“To me, design is to create a better experience or better life for users. The artwork, character animation system or whatever I design, is simply trying to make the users happy, to create the most efficient setup to make their lives easier. I think that’s my design style,” said Wang.

One of Wang’s ongoing professional relationships is with the iconic department store Target. He has worked on many commercials for the company over the past couple of years and enjoys it every time. They were one of the first series of projects that he did at Method Studios and they incorporate many aspects of what he likes about his job. The commercials offered a variety of digital characters, from Marvel superheroes, Lego characters, Trolls, ponies, Barbie dolls, etc. They all have different body types and they all require different rigging and character FX setups.

The challenge was creating such an array of characters, and Wang was eager to develop them.

Last year, Wang worked on the store’s Holiday campaign, including “Together’s The Joy | Target Holiday 2017”, “What Are You Thankful For This Thanksgiving | Target Holiday 2017”, “A Home For The Holidays | Target Holiday 2017”, “Order Pickup | Target Holiday 2017” and “Super Mario Odyssey – Now at Target 2017”. This year, he has worked on two commercials for the company’s “Jurassic World” campaign, “Target 2018 – Giant Steps” and “Target 2018 – Dino Clash”.

“All these spots are all over the internet and TV, and they’ve got millions of views, with very positive reviews. It feels great that consumers love the creative content that we did for our clients. I was so happy reading the reviews on YouTube, kids are very into the toys, cartoon characters, and the short stories. I feel very happy to see all these characters come to life, and I’m very excited about getting ready for the new Target holiday commercials in 2018 and creating more fun characters,” he said.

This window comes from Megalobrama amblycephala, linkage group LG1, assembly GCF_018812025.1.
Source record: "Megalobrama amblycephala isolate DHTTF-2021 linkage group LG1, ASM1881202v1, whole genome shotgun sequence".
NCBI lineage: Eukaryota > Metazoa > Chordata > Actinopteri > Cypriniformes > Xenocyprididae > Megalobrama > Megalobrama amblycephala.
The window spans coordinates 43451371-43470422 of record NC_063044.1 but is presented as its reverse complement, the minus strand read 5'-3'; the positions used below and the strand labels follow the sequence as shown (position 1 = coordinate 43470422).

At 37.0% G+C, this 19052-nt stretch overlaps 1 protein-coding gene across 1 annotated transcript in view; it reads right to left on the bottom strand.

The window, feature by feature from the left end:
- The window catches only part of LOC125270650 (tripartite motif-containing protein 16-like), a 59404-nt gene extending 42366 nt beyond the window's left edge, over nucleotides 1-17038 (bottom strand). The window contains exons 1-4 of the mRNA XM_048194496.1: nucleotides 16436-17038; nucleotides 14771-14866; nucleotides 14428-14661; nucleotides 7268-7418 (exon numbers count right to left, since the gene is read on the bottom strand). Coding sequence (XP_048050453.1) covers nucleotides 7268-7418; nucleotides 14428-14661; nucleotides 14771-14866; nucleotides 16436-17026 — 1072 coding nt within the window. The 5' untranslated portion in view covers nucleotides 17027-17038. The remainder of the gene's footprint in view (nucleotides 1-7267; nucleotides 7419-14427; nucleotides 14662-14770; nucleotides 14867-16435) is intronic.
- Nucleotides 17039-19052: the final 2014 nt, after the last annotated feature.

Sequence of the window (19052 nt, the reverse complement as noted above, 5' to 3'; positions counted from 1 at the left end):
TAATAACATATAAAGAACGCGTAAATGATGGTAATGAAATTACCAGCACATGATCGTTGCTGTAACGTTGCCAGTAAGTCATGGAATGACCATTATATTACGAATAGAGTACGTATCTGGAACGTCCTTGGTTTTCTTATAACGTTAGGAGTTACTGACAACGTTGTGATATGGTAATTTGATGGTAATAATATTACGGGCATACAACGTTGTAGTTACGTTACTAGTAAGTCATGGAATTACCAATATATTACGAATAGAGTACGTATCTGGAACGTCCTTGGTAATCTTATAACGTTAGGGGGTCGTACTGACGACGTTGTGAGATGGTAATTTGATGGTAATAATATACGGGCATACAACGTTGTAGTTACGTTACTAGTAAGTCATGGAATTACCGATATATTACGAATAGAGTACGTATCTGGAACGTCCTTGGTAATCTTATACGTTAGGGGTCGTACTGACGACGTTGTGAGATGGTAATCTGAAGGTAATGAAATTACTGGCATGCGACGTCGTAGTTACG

On every commercial, Wang jumped into production and started creating characters’ rigs including skeleton animation system, cloth and hair/fur simulation effects right away due to the tight schedule and large amount of CG content. He built characters and wrote thousands of lines of code for tons of different types of digital characters, props, vehicles, and massive environments.

Wang was also responsible for cloth and hair/fur simulation, muscle effects along with various other character finishing tasks and shot finishing tasks. He essentially is a groomer for the hair and fur, and characters like Trolls have a lot of hair to be managed. His skills in hair/fur simulation were essential. There was only one groomer in the studio besides Wang, who was quite busy at the time, so he stepped up and helped deliver high quality hair grooming and simulations.

One of Wang’s greatest accomplishments for the Target commercials was the system he developed to create generic rigging templates for Lego characters, Minions, and Barbie doll characters, which he was then able to apply to many other characters that had similar body types. It helped create facial rigs, and lip syncs to improve characters’ facial workflow and performances. The cartoon character facial setup system saved Wang and his team a lot of time, as the old system was broken. Wang’s new system saved the entire production.

“I really like how the commercials merged characters from different worlds, different productions into one story, and made them look like they belonged to the same world. I like to work on different types of characters to face different challenges. I really enjoyed being able to contribute to the character technology pipeline and workflow for the studio. The story and the lines are very entertaining and working on them makes me feel like the holiday season is right around the corner. Even though these are VFX commercial projects, we really treated them as top-notch fully CG animated short films,” he described.

Keep an eye out for the 2018 Target Holiday campaign to see more of Wang’s outstanding work.

 

Photo by Dustin Han